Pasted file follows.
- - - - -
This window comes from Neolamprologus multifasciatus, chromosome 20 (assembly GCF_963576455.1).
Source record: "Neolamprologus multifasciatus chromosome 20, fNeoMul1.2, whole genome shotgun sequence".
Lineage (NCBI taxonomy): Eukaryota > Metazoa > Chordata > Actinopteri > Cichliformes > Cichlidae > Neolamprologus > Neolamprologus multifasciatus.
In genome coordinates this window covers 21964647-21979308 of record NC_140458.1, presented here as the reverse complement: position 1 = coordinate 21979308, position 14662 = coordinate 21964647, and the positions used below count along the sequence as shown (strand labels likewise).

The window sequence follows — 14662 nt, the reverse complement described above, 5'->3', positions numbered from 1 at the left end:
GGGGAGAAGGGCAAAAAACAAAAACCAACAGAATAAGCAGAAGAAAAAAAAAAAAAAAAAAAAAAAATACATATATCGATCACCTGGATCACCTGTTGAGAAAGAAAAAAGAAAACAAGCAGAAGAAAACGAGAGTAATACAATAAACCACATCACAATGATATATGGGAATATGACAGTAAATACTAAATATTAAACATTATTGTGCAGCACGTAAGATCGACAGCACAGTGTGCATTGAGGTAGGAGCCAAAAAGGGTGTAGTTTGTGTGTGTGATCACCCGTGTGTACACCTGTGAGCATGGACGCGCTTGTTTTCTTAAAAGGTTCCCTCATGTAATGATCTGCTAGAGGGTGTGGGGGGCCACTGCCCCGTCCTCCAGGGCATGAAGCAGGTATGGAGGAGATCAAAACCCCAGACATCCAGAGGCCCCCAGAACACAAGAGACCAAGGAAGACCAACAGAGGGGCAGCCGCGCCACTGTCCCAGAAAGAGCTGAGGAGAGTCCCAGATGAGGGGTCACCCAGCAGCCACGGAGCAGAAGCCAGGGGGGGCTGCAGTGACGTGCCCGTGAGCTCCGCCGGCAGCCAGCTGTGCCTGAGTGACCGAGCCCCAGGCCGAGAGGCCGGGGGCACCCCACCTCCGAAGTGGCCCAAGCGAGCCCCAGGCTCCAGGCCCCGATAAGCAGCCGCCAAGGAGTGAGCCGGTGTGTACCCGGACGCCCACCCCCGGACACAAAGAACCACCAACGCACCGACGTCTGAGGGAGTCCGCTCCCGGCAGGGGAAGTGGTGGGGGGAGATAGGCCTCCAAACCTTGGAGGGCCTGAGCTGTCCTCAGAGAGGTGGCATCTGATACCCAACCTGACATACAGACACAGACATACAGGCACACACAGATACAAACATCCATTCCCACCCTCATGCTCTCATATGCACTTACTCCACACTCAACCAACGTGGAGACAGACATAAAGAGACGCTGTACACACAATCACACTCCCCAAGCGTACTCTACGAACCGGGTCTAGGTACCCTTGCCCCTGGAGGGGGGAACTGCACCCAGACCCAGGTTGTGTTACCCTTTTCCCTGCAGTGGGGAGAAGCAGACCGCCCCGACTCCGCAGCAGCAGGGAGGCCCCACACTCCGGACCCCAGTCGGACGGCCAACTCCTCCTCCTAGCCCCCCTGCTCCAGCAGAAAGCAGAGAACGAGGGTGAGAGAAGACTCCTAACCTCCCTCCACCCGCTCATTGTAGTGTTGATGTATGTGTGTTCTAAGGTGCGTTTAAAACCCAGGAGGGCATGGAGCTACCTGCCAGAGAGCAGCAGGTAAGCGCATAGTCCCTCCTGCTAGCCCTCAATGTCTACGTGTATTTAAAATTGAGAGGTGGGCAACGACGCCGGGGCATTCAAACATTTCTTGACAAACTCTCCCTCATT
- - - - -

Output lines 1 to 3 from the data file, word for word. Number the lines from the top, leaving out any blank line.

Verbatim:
This window comes from Neolamprologus multifasciatus, chromosome 20 (assembly GCF_963576455.1).
Source record: "Neolamprologus multifasciatus chromosome 20, fNeoMul1.2, whole genome shotgun sequence".
Lineage (NCBI taxonomy): Eukaryota > Metazoa > Chordata > Actinopteri > Cichliformes > Cichlidae > Neolamprologus > Neolamprologus multifasciatus.